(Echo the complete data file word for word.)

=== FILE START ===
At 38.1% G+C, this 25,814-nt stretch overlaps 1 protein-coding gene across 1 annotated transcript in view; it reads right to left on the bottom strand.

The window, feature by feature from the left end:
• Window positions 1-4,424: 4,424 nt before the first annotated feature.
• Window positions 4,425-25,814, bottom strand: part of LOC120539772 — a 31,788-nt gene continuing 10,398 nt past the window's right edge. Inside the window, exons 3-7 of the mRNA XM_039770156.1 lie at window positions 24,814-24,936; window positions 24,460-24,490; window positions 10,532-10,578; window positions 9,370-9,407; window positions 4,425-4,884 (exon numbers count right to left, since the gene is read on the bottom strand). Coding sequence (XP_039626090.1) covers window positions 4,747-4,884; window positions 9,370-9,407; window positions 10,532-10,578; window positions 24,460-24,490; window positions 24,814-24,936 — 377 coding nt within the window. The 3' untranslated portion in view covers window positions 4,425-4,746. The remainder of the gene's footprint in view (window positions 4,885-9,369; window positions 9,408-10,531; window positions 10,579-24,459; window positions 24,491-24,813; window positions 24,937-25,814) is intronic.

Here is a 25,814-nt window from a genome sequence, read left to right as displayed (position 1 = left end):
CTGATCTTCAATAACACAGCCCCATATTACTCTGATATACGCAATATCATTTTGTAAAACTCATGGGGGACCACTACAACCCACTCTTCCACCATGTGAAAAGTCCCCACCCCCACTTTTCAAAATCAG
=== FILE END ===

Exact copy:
At 38.1% G+C, this 25,814-nt stretch overlaps 1 protein-coding gene across 1 annotated transcript in view; it reads right to left on the bottom strand.

The window, feature by feature from the left end:
• Window positions 1-4,424: 4,424 nt before the first annotated feature.
• Window positions 4,425-25,814, bottom strand: part of LOC120539772 — a 31,788-nt gene continuing 10,398 nt past the window's right edge. Inside the window, exons 3-7 of the mRNA XM_039770156.1 lie at window positions 24,814-24,936; window positions 24,460-24,490; window positions 10,532-10,578; window positions 9,370-9,407; window positions 4,425-4,884 (exon numbers count right to left, since the gene is read on the bottom strand). Coding sequence (XP_039626090.1) covers window positions 4,747-4,884; window positions 9,370-9,407; window positions 10,532-10,578; window positions 24,460-24,490; window positions 24,814-24,936 — 377 coding nt within the window. The 3' untranslated portion in view covers window positions 4,425-4,746. The remainder of the gene's footprint in view (window positions 4,885-9,369; window positions 9,408-10,531; window positions 10,579-24,459; window positions 24,491-24,813; window positions 24,937-25,814) is intronic.

Here is a 25,814-nt window from a genome sequence, read left to right as displayed (position 1 = left end):
CTGATCTTCAATAACACAGCCCCATATTACTCTGATATACGCAATATCATTTTGTAAAACTCATGGGGGACCACTACAACCCACTCTTCCACCATGTGAAAAGTCCCCACCCCCACTTTTCAAAATCAG